Black%20Women%20in%20the%20African%20Diaspora - Black Women...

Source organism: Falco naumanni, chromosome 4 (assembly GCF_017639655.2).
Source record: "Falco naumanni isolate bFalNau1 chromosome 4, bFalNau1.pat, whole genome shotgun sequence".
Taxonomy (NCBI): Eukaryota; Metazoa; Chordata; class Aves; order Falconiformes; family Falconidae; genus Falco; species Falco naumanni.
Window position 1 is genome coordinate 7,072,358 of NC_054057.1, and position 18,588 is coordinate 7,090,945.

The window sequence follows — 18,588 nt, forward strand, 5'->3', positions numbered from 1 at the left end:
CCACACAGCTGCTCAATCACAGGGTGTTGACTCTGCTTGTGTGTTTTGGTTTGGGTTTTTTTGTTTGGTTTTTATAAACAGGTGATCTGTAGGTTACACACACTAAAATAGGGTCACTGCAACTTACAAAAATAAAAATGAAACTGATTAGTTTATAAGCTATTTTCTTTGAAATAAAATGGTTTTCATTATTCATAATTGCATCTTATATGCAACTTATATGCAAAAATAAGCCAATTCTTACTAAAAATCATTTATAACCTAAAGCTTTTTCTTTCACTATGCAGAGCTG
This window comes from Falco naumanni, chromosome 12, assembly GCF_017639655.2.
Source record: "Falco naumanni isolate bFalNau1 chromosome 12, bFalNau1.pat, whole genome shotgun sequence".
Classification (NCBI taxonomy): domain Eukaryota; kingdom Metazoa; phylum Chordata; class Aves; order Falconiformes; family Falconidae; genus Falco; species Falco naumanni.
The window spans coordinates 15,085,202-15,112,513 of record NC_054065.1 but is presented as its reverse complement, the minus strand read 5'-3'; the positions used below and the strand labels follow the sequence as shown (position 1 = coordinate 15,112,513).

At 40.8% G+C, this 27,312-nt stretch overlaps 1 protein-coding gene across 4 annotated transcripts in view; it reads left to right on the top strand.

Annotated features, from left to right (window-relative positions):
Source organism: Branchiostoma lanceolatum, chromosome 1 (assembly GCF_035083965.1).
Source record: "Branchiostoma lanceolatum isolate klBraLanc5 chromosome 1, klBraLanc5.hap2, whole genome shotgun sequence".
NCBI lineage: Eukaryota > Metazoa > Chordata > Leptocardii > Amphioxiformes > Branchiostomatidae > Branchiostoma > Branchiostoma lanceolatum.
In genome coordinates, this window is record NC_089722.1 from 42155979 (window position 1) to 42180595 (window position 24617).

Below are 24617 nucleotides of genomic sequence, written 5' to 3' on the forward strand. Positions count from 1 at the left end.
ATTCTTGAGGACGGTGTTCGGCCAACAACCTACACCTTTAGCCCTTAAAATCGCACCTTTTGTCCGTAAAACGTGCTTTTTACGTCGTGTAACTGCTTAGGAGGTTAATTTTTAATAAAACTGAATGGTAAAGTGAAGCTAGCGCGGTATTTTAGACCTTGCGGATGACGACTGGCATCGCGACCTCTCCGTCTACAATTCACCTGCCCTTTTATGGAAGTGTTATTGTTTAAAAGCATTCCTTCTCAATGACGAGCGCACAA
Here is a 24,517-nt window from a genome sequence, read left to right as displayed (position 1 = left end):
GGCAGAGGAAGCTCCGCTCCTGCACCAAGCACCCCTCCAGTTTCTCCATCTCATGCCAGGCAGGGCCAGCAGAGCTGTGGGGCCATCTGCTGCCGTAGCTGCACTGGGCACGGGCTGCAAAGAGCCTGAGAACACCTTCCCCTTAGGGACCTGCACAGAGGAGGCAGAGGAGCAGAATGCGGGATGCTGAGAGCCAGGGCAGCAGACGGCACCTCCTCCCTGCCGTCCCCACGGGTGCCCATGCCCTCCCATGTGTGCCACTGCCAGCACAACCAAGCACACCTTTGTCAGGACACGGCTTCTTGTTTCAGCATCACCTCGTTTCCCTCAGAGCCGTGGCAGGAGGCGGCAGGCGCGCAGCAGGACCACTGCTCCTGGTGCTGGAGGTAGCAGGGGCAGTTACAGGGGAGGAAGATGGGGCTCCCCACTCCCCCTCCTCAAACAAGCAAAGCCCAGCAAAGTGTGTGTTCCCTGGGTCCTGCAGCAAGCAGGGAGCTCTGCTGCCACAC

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Unformatted text preview: Black Women in the African Diaspora Women in the United States Women in the Caribbean What is the Caribbean? Black Women in the Caribbean Polyglot, impact of class, race, color, ethnicity, religion, geographical location, nationality, geopolitical influences (British, French, Spanish, Dutch) Chapter 25 Breakdown Explain color, nationalism, and class (e.g. Sammy Sosa) Legacy of Caribbean History European "ideal" versus Caribbean "reality" in the social structure, family and kinship Tourism and work Health, sexuality, and HIV/AIDS Women's literature Creolization in Slavery and Colonialism Historical Overview Construction of women as invisible African (Akan, Yoruba, Ibo, Twi), Native American (Taino, Caribs, Arawak, Garifuna), East Indian (Guyana & Trinidad), Chinese, Middle Eastern Not recognized in memory (labor strikes 1930s and working class ideology, activism on the picket line, anticolonial) Nanny (obeah) Dona Mariana Grajales de Maceo of Santiago de Cuba "Mother of Cuba" Family Structure Nuclear (wife, husband, children) Commonlaw (nuclear without legal sanctions) Visiting unions (woman and children with a nonresident boyfriend, or nonresident children's father) Marriage as not economically feasible Families thus are typically matriarchal in nature Independence vs. Autonomy (individual and collective responsibility/communal reciprocity) Impact of "Female Responsibility" (economic production) Independence = describes one's own source of economic support (employment,, other incomegenerating activities Autonomy= implies exercising options while making decisions for oneself and having control over one's own destiny w/ no strings attached Current Issues on Women in the Caribbean Sexism (denial to equal opportunity and resources, double responsibility private and public life) Tourism (largest industry) Sex Segregated occupations (housekeeping, bar maids, craft vendors) "NonTraditional" (hotel managers, dive shop owners, and head cooks) "Exotic Other" (sex tourism) Sexual exploitation, white collar crimes Problem of Maternal Mortality Caribbean Health, Sexuality, and HIV/AIDS Lack of Basic prenatal health care, nutrition, education, and support (financial backing) Women's social status and economic disempowerment also are causes for HIV/AIDS Sexual relations framed by violence, coercion, and presumption of male ownership of women High Illiteracy Rates contribute to problem Common Themes Caribbean Literature Paule Marshall and Jamaica Kincaid Domination and resistance to colonialism Back and forth migration in the Diaspora Female Sexuality and relationships Significance of land and space in understanding social interaction and power Centrality of storytelling and spirituality Nationalism and transnational connections Neocolonial relationships Subjectivities in construction of home and identity Black Women in the United States Maria Stewart (1803 1879) Arguably first black woman to publicly speak on women's rights (development of self interests, become teachers, combine family and work outside home, opposed subservience to men, participation in community building Was a lecturer in 1832 and denounced men for resenting her presence as a female leader (particularly in the church) Black Women in the United States Anna Julia Cooper Published 1st full length black feminist text, A Voice from the South in 1892 Attended 1st Pan African Congress in London (1900) Frustrated by black men who opposed higher ed. for women Black Women in the United States Alice Dunbar Nelson Teacher, Club woman, journalist, and writer Secretary of National Association of Colored Women Heavily involved in antilynching and suffrage rights in early 20th century Wife of Paul Laurence Dunbar Black Women in the United States Pauli Murray Lawyer, professor, ordained priest, civil rights activist, feminist, writer 1st black woman to earn J.D. from Yale Member of President Kennedy's Commission on the Status of Women 1st Black woman to be ordained an Episcopalian priest Active Title VII (equal employment in labor) Espoused "Jane Crow" Black Women in the United States Post 1970 Feminists Combahee River Collective, Cheryl Clarke, Barbara Smith (eradication of homophobia, impact of lesbianism) Deborah King (Multiple Jeopardy race, gender, class) Patricia Hill Collins (Black Feminist Thought) bell hooks (racism in feminist movement, sexism among both blacks & whites) Barbara Ransby ...
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